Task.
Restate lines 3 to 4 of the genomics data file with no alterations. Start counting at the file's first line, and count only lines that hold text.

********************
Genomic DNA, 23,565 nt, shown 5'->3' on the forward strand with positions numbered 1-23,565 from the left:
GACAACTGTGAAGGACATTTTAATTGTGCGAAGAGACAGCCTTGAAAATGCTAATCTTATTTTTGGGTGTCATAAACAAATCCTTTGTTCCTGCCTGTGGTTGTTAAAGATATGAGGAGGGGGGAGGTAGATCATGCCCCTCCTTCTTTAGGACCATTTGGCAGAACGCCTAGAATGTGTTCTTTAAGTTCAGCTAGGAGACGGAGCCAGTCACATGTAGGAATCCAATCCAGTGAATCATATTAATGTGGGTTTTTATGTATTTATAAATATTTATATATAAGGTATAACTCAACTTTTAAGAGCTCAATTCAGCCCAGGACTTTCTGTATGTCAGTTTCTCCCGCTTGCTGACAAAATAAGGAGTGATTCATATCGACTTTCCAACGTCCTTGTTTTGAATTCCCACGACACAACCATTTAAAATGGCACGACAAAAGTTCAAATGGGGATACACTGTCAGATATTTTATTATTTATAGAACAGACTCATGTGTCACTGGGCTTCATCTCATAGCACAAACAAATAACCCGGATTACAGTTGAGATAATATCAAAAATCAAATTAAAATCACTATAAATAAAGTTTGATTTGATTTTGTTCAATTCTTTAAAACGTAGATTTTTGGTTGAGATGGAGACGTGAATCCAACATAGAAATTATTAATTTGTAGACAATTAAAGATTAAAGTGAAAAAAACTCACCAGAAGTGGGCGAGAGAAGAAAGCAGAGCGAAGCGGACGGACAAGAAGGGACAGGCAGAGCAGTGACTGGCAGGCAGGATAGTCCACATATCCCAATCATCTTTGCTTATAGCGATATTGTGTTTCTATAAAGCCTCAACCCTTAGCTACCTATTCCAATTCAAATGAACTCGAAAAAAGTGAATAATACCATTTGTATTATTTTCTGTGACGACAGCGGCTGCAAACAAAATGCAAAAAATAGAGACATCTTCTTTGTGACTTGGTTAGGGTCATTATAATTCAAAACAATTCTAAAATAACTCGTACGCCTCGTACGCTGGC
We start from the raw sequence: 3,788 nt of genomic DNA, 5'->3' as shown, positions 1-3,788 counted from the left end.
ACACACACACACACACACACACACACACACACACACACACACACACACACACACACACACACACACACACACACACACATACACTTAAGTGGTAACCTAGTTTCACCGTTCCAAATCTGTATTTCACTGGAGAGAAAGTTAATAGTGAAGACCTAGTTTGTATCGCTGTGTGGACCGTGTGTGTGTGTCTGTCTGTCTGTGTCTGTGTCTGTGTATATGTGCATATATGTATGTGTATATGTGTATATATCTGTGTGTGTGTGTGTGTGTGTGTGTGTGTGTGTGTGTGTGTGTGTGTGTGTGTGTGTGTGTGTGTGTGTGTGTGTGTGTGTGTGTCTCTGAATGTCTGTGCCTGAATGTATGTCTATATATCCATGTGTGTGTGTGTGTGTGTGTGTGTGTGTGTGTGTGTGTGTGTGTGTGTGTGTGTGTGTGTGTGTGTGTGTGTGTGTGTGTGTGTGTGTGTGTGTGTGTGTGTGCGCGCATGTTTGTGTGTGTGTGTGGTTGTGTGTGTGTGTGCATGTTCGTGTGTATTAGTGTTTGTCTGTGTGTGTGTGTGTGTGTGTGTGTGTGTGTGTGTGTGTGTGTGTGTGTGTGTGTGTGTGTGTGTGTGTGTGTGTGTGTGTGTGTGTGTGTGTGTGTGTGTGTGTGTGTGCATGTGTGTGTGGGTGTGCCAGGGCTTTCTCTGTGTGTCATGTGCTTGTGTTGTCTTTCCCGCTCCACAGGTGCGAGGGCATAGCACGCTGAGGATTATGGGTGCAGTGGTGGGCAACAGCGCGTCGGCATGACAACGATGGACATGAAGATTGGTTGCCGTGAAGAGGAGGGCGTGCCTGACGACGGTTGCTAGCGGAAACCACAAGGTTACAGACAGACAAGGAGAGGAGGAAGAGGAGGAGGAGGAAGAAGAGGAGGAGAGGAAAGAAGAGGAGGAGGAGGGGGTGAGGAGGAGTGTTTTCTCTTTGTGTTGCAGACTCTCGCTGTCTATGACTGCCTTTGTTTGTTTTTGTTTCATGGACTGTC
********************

We start from the raw sequence: 3,788 nt of genomic DNA, 5'->3' as shown, positions 1-3,788 counted from the left end.
ACACACACACACACACACACACACACACACACACACACACACACACACACACACACACACACACACACACACACACACATACACTTAAGTGGTAACCTAGTTTCACCGTTCCAAATCTGTATTTCACTGGAGAGAAAGTTAATAGTGAAGACCTAGTTTGTATCGCTGTGTGGACCGTGTGTGTGTGTCTGTCTGTCTGTGTCTGTGTCTGTGTATATGTGCATATATGTATGTGTATATGTGTATATATCTGTGTGTGTGTGTGTGTGTGTGTGTGTGTGTGTGTGTGTGTGTGTGTGTGTGTGTGTGTGTGTGTGTGTGTGTGTGTGTGTGTGTCTCTGAATGTCTGTGCCTGAATGTATGTCTATATATCCATGTGTGTGTGTGTGTGTGTGTGTGTGTGTGTGTGTGTGTGTGTGTGTGTGTGTGTGTGTGTGTGTGTGTGTGTGTGTGTGTGTGTGTGTGTGTGTGTGTGTGTGCGCGCATGTTTGTGTGTGTGTGTGGTTGTGTGTGTGTGTGCATGTTCGTGTGTATTAGTGTTTGTCTGTGTGTGTGTGTGTGTGTGTGTGTGTGTGTGTGTGTGTGTGTGTGTGTGTGTGTGTGTGTGTGTGTGTGTGTGTGTGTGTGTGTGTGTGTGTGTGTGTGTGTGTGTGTGCATGTGTGTGTGGGTGTGCCAGGGCTTTCTCTGTGTGTCATGTGCTTGTGTTGTCTTTCCCGCTCCACAGGTGCGAGGGCATAGCACGCTGAGGATTATGGGTGCAGTGGTGGGCAACAGCGCGTCGGCATGACAACGATGGACATGAAGATTGGTTGCCGTGAAGAGGAGGGCGTGCCTGACGACGGTTGCTAGCGGAAACCACAAGGTTACAGACAGACAAGGAGAGGAGGAAGAGGAGGAGGAGGAAGAAGAGGAGGAGAGGAAAGAAGAGGAGGAGGAGGGGGTGAGGAGGAGTGTTTTCTCTTTGTGTTGCAGACTCTCGCTGTCTATGACTGCCTTTGTTTGTTTTTGTTTCATGGACTGTC